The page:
In March 2018 Dr. Si Li started the first undergraduate course on gender and human rights at Guangzhou University after participating in teacher training seminars under the auspice of NCHR partners RWI and CUPL. 

Business and Human Rights

Strenthening public participation in village administration, especially in areas prone to corporate land-grabbing. In one district in Sulawesi, concisting of 217 villages, this has resulted in changes in how funds to villages are managed, making district authorities less able to undermine local decision-making processes.

Reflections on three years with Indonesia’s Village Law: In January 2018, around 180 people gathered in Jakarta to discuss implementation of the village law. NCHR, in collaboration with Ecosoc Institute and Lakpesdam NU, have developed a training manual Guide to rights-based implementation of the Indonesian Village Law, for use at village level. The signs read: "Stop ruining the forests and the earth", and "The village funds are stuck". (photo: Ecosoc Institute).

UN Human Rights Mechanisms

Participants of the UN Human Rights Mechanisms programme have acquired and disseminated knowledge about the work of the UN Human Rights Council to ensure public access to information and protect fundamental freedoms (SDG 16.10).

Participants of the 2018 Geneva training in front of the Geneva Academy where the training is hosted (Photo: Olivier Chamard)

First joint human rights curriculum in Southeast Asia

The Education Committee of the Association of Southeast Asian Nations (ASEAN) for the first time adopted a joint human rights curriculum for the entire region. NCHR assisted partner SHAPE SEA in the development of three textbooks and manuals which were adopted by ASEAN so that academic institutions in Southeast Asia have access to university level human rights study materials, both in print and online.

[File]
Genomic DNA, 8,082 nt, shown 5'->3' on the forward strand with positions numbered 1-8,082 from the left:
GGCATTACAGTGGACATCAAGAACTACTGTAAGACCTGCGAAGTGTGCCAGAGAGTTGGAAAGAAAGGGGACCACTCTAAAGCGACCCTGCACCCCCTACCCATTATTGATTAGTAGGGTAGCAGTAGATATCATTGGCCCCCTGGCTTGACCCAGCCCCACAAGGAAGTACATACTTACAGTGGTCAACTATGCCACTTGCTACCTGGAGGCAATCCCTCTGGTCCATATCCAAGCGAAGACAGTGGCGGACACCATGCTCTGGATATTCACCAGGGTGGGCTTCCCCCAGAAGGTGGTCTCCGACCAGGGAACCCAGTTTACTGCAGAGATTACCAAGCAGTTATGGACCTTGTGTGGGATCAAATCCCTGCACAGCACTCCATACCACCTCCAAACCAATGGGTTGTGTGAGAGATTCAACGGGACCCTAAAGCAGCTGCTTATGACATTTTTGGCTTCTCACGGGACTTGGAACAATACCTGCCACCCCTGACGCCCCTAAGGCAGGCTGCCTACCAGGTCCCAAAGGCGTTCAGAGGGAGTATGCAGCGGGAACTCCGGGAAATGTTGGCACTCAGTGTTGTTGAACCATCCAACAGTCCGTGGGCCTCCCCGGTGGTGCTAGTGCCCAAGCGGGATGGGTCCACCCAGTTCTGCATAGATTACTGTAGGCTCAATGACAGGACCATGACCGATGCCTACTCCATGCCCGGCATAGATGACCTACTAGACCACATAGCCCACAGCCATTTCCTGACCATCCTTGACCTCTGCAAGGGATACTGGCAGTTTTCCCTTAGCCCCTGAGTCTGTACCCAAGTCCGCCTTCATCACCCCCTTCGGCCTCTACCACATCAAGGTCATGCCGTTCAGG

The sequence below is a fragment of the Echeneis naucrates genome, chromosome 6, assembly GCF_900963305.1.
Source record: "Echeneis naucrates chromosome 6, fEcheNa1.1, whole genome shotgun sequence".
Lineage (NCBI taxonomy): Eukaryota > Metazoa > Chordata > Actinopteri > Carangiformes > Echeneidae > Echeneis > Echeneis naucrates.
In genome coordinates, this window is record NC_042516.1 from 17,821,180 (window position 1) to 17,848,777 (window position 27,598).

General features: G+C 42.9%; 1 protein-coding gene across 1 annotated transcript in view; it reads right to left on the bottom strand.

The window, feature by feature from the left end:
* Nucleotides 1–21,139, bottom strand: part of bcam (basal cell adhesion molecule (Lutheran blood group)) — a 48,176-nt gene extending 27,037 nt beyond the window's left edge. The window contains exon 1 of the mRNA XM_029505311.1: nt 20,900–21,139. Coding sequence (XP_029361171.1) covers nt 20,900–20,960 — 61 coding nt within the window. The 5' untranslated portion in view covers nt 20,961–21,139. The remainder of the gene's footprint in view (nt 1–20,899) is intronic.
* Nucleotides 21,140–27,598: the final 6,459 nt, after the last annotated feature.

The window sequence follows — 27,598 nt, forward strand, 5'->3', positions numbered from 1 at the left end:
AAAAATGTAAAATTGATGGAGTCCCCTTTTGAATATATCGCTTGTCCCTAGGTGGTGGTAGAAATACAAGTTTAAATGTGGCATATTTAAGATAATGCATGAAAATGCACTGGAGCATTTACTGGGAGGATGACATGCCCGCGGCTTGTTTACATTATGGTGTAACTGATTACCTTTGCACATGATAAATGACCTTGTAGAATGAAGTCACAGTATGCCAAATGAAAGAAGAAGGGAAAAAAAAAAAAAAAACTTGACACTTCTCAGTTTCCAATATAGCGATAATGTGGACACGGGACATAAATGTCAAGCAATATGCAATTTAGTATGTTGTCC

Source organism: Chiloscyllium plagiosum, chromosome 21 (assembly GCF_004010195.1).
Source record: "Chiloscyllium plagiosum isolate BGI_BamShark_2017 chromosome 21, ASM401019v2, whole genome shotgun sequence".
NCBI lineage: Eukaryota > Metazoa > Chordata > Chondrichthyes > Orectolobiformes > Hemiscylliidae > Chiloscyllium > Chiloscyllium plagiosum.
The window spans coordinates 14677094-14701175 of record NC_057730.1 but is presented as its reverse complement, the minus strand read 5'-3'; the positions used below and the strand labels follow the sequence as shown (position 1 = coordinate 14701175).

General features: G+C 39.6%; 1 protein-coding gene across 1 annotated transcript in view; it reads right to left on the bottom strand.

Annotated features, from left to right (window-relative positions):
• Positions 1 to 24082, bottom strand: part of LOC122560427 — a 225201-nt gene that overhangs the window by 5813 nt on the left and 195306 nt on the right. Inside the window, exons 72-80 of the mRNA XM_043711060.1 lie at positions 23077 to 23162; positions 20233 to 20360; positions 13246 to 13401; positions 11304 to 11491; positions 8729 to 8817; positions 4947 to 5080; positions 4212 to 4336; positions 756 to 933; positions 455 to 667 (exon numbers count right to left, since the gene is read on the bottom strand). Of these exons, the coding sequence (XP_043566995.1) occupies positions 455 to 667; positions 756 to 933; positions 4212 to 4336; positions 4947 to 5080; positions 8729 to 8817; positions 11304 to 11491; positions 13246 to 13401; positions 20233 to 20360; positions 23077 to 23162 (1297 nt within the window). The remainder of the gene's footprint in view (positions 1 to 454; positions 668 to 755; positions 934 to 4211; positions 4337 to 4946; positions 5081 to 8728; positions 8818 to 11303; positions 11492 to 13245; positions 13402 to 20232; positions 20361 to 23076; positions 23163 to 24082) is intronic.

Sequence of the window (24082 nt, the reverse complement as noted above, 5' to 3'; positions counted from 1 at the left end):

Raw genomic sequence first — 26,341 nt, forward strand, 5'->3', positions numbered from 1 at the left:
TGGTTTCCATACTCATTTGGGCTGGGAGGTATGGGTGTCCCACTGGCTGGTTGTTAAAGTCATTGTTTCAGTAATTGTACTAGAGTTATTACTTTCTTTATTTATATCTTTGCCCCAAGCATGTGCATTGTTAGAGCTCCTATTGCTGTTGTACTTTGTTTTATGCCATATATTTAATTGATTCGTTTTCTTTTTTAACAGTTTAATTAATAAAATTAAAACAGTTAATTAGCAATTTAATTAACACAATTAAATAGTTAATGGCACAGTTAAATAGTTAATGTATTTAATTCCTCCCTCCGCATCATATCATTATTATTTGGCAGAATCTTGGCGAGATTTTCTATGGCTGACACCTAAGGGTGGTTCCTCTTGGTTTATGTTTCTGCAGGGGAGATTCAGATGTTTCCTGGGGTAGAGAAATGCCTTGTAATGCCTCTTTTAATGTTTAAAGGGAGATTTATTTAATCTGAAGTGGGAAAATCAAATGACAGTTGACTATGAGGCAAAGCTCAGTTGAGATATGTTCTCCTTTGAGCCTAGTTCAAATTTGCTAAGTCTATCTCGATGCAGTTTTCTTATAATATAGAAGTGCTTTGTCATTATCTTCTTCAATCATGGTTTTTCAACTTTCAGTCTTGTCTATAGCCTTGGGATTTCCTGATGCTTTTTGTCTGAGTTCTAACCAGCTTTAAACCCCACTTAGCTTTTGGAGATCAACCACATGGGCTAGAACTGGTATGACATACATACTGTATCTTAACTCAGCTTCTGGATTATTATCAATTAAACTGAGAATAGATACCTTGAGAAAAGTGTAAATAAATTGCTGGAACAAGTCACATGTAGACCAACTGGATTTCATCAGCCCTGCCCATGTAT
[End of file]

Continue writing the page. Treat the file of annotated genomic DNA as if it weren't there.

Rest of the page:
Human Rights and Islamic jurisprudence

With the support of the NCHR-based Oslo Coalition on Freedom of Religion and Belief, the UIN University of Indonesia has conducted education of religious officials (KUA) in Yogyakarta, Indonesia on human rights and Islamic jurisprudence. Based on the success of the programme, Indonesia's Ministry of Religious Affairs has decided to apply the expertise and material developed in Yogyakarta to the rest of the 5495 KUA offices in Indonesia.

Increased access to gender and human rights education in China

75 Chinese university teachers have participated in NCHR-supported training courses on gender and human rights. When the training project started in 2017, three Chinese universities had courses on gender and human rights. By the end of 2019, a total of 14 separate courses were initiated by former course participants. In addition, China's first textbook on gender and human rights has been finalised.

Many of the 2017-2019 projects are further developed and extended into 2020-2021.

Published Apr. 3, 2020 3:12 PM - Last modified Apr. 6, 2020 10:15 AM